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Identification and Assessment of Octreotide Acylation in Polyester Microspheres by LC-MS/MS.

Shirangi M, Hennink WE, Somsen GW, van Nostrum CF - Pharm. Res. (2015)

Bottom Line: Release profiles of octreotide from hydrophilic microspheres were compared with that of PLGA microspheres.Nucleophilic attack of the peptide can also occur to the carbamate bond presented in (PC-PEG-PC)-(PL) since 1,4-butanediisocyanate was used as the chain extender.LC-ITMS provided detailed structural information of octreotide modifications via mass analysis of ion fragments.

View Article: PubMed Central - PubMed

Affiliation: Department of Pharmaceutics, Utrecht Institute for Pharmaceutical Sciences, Utrecht University, Utrecht, The Netherlands.

ABSTRACT

Purpose: Polyesters with hydrophilic domains, i.e., poly(D,L-lactic-co-glycolic-co-hydroxymethyl glycolic acid) (PLGHMGA) and a multiblock copolymer of poly(ε-caprolactone)-PEG-poly(ε-caprolactone) and poly(L-lactide) ((PC-PEG-PC)-(PL)) are expected to cause less acylation of encapsulated peptides than fully hydrophobic matrices. Our purpose is to assess the extent and sites of acylation of octreotide loaded in microspheres using tandem mass spectrometry analysis.

Methods: Octreotide loaded microspheres were prepared by a double emulsion solvent evaporation technique. Release profiles of octreotide from hydrophilic microspheres were compared with that of PLGA microspheres. To scrutinize the structural information and localize the actual modification site(s) of octreotide, liquid chromatography ion-trap mass spectrometry (LC-ITMS) was performed on the acylated adducts.

Results: Hydrophilic microspheres showed less acylated adducts in comparison with PLGA microspheres. LC-MS/MS showed that besides the N-terminus and primary amine of lysine, the primary hydroxyl of the end group of octreotide was also subjected to acylation. Nucleophilic attack of the peptide can also occur to the carbamate bond presented in (PC-PEG-PC)-(PL) since 1,4-butanediisocyanate was used as the chain extender.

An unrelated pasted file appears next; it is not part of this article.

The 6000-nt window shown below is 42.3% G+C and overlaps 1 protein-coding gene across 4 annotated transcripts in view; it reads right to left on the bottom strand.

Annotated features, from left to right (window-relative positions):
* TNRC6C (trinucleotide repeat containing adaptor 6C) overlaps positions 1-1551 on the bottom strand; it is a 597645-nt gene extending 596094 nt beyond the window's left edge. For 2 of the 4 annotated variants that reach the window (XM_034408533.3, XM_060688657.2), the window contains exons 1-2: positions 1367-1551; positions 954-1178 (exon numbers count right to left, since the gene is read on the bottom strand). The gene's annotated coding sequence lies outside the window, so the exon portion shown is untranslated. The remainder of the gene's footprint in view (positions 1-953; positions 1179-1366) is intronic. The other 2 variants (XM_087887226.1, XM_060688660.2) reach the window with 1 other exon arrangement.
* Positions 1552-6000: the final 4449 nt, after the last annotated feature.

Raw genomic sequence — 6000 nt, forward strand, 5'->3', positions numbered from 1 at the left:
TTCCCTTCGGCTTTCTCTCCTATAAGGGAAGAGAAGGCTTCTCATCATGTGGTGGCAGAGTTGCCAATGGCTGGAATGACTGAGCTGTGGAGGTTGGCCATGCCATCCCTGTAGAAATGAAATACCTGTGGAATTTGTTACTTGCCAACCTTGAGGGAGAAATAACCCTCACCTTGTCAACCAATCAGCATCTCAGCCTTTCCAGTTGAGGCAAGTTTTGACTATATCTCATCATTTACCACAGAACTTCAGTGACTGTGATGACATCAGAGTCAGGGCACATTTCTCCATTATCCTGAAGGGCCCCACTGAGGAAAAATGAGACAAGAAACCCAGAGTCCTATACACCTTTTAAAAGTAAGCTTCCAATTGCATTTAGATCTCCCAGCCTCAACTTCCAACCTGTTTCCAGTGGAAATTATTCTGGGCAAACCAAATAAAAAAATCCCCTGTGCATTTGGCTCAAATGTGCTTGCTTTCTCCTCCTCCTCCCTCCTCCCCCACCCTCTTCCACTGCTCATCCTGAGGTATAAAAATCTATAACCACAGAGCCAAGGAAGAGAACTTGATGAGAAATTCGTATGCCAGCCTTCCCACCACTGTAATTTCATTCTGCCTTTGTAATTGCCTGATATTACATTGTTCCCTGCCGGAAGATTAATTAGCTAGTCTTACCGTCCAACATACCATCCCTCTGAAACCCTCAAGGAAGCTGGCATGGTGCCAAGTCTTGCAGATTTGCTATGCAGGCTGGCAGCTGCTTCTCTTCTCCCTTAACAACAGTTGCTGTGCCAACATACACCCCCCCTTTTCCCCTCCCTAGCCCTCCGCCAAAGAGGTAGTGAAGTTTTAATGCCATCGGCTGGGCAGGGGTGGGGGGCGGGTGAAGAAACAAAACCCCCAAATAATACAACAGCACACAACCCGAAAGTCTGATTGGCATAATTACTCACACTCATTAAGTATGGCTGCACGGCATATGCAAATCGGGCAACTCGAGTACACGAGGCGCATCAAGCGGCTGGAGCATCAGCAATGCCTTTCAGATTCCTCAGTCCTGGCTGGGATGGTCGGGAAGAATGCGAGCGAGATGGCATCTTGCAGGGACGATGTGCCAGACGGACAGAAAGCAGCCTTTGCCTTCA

Conclusions: Hydrophilic polyesters are promising systems for controlled release of peptide because substantially less acylation occurs in microspheres based on these polymers. LC-ITMS provided detailed structural information of octreotide modifications via mass analysis of ion fragments.

No MeSH data available.


Proposed mechanism of reaction between peptide and carbamate group in (PC-PEG-PC)-(PL) multiblock copolymer.
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Fig9: Proposed mechanism of reaction between peptide and carbamate group in (PC-PEG-PC)-(PL) multiblock copolymer.

Mentions: For octreotide released from the (PC-PEG-PC)-(PL), two main peaks were observed in LC–MS with m/z values that were 72 and 212 Da higher than observed for native octreotide (Table III). The peak with m/z 1091 is ascribed to LA addition to octreotide. Since 1,4-butanediisocyanate has been used as the chain extender connecting the PC-PEG-PC with poly(lactic acid) to form the poly((ε-caprolactone-b-PEG-b-ε-caprolactone)-b-l-lactide)) multiblock copolymer, we propose that nucleophiles of the peptide can react with the carbonyl group of the carbamate bond (Fig. 9). Consequently, after full hydrolysis of the remaining ester groups, a butanediisocyanate bound by a carbamate bond to one lactic acid unit remains coupled to the peptide. Indeed, the molecular weight of this group is 212 Da and explains the presence of the m/z 1231 ion. It should be noted that for quantitative measurement of the acylated products of the peptide released from (PC-PEG-PC)-(PL) microspheres (Figs. 4d & 5d), fluorescence was used for detection in order to avoid the overestimation of acylated adducts at UV 210 because of the absorbance by the carbamate bond at this wavelength (34).Table III